In brief

  • Investigators in Russia have encountered some cases where cryptocurrencies were used to pay for a contract killing.
  • The use of crypto makes it harder to identify the client of such an arrangement.
  • Anti-money laundering amendments "are long overdue" in Russia, experts noted.

Contract killers in Russia have accepted cryptocurrencies for their services, Konstantin Komarda, head of the Investigative Committee’s cybercrimes department, told local news outlet TASS today.

“For example, in cases of contract killings, it was established that one of the cryptocurrencies was used as a means of payment,” he noted.

Komarda said that the agency is currently investigating several cases against “professional cybercriminals” who are IT experts, “feel confident in the cyber environment,” carefully plan their crimes, and use various tools—including cryptocurrencies and VPN services—to remain anonymous.

The Finance Ministry of Russia has submitted new amendments to its crypto law that could make Bitcoin mining financially meaningless.
Bitcoin in Russia. Image: Shutterstock.

According to him, the use of cryptocurrencies makes it much harder for law enforcement agencies to identify clients who order illegal services or goods. For example, such transactions are usually executed through 15–20 different anonymous crypto wallets “where they are carefully washed out among tens of thousands of other transactions” before reaching the final recipient.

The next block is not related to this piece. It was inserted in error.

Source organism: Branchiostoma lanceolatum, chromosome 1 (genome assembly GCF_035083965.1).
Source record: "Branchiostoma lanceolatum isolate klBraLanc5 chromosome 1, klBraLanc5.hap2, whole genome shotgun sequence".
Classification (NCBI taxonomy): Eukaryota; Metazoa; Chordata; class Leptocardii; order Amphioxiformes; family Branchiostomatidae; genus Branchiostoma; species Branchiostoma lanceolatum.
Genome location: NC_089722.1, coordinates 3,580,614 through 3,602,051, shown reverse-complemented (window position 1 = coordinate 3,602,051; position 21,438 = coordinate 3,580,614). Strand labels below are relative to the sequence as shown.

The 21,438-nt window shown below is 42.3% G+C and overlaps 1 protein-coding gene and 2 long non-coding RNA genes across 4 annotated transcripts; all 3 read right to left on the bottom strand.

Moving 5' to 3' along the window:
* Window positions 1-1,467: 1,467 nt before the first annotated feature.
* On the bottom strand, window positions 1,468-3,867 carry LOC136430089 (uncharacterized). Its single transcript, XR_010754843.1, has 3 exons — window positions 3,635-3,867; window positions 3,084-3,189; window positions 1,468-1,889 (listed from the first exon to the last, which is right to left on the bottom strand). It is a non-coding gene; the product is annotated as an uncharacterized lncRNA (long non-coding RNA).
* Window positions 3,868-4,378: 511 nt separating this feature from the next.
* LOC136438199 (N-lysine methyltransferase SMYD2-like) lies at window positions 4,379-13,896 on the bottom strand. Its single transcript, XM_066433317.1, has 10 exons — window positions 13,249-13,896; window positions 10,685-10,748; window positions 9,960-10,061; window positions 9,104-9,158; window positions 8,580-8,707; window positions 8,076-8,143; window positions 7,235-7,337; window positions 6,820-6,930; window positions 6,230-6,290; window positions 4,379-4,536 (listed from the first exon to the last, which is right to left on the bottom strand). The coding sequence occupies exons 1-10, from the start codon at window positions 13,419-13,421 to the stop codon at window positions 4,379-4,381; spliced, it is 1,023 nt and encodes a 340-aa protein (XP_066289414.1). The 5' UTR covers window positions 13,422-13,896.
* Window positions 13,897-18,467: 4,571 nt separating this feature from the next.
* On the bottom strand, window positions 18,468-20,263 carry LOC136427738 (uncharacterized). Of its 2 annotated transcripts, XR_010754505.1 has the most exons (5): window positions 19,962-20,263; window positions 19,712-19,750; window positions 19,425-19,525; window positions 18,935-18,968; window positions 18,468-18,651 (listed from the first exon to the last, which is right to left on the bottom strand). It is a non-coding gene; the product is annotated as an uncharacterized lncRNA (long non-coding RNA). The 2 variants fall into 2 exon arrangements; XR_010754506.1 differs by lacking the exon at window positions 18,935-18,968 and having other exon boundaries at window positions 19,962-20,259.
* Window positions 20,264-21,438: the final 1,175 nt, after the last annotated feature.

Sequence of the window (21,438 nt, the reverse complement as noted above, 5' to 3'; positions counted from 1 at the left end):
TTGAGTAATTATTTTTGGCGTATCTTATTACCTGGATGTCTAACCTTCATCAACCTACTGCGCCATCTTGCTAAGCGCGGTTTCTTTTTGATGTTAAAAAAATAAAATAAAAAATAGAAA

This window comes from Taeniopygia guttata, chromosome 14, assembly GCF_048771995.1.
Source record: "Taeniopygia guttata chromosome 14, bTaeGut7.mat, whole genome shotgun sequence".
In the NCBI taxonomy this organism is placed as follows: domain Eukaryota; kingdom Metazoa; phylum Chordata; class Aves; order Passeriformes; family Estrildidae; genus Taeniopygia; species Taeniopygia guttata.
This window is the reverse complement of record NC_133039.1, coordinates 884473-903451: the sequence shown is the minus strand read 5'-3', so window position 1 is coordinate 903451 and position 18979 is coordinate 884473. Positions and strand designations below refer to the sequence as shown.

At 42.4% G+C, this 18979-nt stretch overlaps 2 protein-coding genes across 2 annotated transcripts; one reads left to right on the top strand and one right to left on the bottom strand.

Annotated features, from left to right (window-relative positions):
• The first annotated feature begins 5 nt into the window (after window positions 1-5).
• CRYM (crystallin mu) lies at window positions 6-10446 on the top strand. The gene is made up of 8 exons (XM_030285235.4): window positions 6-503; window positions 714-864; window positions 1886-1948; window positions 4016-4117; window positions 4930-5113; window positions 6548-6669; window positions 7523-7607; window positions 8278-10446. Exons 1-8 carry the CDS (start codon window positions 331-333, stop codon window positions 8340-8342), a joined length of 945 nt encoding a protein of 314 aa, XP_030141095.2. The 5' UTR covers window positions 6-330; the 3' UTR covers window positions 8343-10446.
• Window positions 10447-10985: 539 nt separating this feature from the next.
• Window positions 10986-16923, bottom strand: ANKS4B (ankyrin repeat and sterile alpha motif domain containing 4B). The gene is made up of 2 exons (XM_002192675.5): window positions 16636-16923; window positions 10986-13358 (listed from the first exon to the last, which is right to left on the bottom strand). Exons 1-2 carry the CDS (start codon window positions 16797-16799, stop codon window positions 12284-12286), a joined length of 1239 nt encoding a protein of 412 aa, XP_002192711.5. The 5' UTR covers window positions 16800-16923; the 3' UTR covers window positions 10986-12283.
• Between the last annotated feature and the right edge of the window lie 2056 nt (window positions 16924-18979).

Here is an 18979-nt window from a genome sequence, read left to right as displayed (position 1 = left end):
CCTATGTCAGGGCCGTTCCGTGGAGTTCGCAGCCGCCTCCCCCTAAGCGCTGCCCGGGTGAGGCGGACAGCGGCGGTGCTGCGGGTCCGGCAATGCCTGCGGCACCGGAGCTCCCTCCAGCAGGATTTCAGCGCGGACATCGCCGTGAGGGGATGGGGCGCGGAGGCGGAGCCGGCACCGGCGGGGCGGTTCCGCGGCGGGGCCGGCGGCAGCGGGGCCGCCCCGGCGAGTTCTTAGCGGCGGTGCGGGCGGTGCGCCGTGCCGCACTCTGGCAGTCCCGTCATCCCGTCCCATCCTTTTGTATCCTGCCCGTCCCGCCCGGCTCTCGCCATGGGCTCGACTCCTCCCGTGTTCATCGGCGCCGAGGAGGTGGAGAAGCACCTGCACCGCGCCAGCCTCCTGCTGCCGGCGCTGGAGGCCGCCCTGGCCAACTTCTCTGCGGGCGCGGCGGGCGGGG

Speaking to Decrypt, Nikita Soshnikov, lawyer and director of crypto exchange Alfacash, noted that such statements, especially from high-ranking officials, certainly have some grounds. However, they are usually voiced to negatively characterize cryptocurrencies as an emerging part of the financial system.

“I think that cash is still the absolute leader as a means of settlement in any illegal business and corruption schemes, in fact, due to the same characteristics—anonymity, lack of a financial trace, the difficulty of identifying the ultimate beneficiary,” Soshnikov told Decrypt, adding, “But we don’t see any serious discussions about limiting the use of cash by individuals, as well about proper identification of users in the crypto industry.”

Thus, amendments to the legislation that can help combat money laundering “are long overdue," he summarized.

As Decrypt reported, blockchain data company Chainalysis has recently asserted that Bitcoin may have been used to finance the recent pro-Trump Capitol Hill riot. But the firm has also shown how little cryptocurrency is used in general for nefarious activities such as buying drugs on the dark web.